See below for note about correction in earlier version of post.
A legislative proposal backed away from requiring the state’s charter schools are under state public record and open meetings laws.
The Charlotte Observer reported today that a Senate education committee moved Thursday to reject earlier endorsements of open government provisions in the charter school law, rules that the publicly-funded schools currently have to follow but are not codified. Charter schools are public schools that are run outside of traditional school districts by private, nonprofit boards but given authorization by the appointed members of the State Board of Education.
State law (N.C. GS 115-288.29A addresses charter schools) does not currently state that charter schools are subject to open meeting and public record laws, but the State Board of Education, which drafts rules for charter schools, has made it a requirement as part of their authorization process.
The proposed Senate legislation offered by state Sen. Jerry Tillman does not appear to immediately change that arrangement, but could potentially open the door for revisions by the state board or legislature in the future.
From today’s Charlotte Observer article:
A bill introduced last month, which focuses mainly on an appeals process for applicants rejected by a screening panel, specified that charter schools face the same disclosure requirements and privacy protections as traditional public schools. It was sponsored by Sens. Jerry Tillman, R-Randolph, and Bill Cook, R-Beaufort.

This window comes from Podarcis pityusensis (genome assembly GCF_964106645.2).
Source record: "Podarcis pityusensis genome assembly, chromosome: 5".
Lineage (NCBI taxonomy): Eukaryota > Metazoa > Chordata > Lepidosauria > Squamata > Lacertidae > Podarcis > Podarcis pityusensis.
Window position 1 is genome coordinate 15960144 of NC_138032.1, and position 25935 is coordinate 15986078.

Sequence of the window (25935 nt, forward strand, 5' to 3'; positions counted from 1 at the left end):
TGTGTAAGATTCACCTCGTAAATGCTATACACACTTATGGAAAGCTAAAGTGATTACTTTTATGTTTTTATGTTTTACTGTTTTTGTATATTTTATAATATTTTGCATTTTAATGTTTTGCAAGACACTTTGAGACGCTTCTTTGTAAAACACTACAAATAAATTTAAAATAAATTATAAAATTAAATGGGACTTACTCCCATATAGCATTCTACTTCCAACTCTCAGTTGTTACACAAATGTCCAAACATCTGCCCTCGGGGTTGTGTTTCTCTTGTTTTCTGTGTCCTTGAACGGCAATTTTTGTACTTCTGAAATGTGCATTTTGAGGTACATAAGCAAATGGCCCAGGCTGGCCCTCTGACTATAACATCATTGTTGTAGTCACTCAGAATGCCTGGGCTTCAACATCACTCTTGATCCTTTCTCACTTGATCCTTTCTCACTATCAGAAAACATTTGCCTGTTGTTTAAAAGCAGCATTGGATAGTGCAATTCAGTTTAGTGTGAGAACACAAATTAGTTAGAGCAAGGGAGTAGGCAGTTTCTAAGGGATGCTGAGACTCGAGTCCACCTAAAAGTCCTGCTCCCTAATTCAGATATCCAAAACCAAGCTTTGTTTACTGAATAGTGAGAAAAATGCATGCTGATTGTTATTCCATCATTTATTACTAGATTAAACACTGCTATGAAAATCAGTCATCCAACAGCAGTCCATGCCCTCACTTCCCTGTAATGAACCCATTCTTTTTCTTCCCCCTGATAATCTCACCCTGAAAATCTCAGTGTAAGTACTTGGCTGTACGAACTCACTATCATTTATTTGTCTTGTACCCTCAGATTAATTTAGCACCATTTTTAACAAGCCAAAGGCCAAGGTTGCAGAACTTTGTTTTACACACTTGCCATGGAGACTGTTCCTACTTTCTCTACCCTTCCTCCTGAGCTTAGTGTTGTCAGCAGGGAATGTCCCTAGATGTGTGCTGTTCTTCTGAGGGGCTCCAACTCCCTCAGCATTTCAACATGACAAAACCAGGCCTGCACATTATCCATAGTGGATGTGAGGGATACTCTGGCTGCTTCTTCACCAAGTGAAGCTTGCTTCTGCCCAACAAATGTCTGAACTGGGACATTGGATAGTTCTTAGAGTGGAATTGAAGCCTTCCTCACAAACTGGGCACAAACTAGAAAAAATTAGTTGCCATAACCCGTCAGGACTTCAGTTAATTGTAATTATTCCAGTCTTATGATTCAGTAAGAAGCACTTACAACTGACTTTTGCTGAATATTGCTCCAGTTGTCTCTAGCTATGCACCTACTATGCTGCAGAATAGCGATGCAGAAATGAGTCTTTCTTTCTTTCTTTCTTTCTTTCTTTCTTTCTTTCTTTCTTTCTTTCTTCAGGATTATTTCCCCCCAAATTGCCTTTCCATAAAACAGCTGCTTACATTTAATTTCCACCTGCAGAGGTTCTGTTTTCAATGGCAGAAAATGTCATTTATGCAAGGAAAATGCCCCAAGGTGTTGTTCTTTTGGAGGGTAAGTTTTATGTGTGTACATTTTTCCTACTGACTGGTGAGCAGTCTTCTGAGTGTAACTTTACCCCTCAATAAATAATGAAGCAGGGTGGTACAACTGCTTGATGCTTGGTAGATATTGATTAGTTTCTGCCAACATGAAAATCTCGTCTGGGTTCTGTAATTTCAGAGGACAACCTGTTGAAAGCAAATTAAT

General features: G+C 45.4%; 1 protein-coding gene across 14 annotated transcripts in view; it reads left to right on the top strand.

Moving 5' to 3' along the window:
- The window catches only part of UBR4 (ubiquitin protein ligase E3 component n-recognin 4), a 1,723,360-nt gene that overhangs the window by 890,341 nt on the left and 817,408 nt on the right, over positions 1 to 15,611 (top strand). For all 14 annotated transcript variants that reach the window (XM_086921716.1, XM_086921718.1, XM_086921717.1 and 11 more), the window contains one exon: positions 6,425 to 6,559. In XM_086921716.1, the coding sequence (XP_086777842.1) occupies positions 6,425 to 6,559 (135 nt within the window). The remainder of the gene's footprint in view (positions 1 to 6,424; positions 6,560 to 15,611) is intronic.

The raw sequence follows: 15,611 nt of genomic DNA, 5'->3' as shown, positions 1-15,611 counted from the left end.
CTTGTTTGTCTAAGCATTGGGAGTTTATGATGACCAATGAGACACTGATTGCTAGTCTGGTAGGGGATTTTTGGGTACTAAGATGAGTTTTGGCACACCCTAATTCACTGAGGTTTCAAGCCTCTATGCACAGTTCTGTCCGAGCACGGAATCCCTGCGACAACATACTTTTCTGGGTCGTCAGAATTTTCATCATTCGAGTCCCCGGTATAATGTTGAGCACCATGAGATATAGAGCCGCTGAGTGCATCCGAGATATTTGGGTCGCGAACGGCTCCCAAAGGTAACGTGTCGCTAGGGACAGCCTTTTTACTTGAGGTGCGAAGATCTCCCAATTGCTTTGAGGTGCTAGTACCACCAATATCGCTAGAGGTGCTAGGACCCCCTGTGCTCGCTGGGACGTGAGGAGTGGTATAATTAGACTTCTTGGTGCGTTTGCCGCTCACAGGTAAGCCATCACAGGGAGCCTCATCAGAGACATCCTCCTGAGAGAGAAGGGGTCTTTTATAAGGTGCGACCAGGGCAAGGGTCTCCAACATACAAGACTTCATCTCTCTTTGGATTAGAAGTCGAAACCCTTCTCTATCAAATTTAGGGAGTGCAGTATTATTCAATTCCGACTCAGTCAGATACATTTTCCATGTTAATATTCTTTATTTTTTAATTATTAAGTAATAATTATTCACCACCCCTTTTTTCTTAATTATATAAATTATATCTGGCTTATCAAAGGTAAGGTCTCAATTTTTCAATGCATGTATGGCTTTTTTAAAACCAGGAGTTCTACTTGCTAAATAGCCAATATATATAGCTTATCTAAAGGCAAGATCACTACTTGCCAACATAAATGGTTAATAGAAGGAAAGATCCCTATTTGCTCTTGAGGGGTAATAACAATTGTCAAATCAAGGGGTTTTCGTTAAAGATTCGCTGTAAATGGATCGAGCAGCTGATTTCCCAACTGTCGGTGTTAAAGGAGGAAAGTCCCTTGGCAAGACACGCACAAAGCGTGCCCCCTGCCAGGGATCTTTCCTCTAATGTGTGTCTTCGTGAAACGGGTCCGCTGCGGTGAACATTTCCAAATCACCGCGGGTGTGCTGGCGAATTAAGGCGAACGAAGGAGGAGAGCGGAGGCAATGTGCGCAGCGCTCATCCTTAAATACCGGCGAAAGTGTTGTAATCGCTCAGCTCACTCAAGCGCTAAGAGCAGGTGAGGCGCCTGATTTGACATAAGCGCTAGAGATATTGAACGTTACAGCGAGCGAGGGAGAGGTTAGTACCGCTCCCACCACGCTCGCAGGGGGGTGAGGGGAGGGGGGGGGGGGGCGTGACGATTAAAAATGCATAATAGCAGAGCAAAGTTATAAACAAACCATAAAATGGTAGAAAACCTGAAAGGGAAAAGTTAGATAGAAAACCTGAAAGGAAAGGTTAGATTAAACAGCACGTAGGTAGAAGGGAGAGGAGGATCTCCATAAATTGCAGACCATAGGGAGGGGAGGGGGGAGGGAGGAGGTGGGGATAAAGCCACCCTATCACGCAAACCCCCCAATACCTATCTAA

However, a substitute version was introduced Wednesday in the Senate education committee, which Tillman chairs. The substitute would “remove the provision that the charter school and its board of directors are subject to the public records and open meetings laws,” according to a document distributed at the meeting.
The N.C. Press Association is monitoring the bill, the Observer reported.
North Carolina taxpayers sent $304.7 million in state money to the schools this year, with additional funds drawn down from federal education funds and local school boards.
State law does not currently specify that the publicly-funded schools are subject to both the state’s public records and open meeting laws, but the State Board, in agreements with charter schools, have made it a requirement. That means parents, reporters or others with interest in the charter school currently have the right to examine financial and operational details about the schools and attend board meetings.
Public records frequently offer insight into the operation of schools that aren’t readily disclosed. An investigation last year from Raleigh television station WRAL investigation into perks included in contracts held by the 115 state school superintendents prompted the Granville County school board to reexamine how top school employees received large pay raises without the school board’s knowledge.
N.C. Policy Watch used public records laws last year to obtain documents about Quality Education Academy, a Winston-Salem charter school that recruits basketball players from around the world to play and attend a school paid for by North Carolina taxpayers.
Note: An initial version of this post misstated the current law regarding public records and charter schools. The law does not specifically address the requirement, but the State Board of Education has made it a requirement in the agreements schools have with the state board.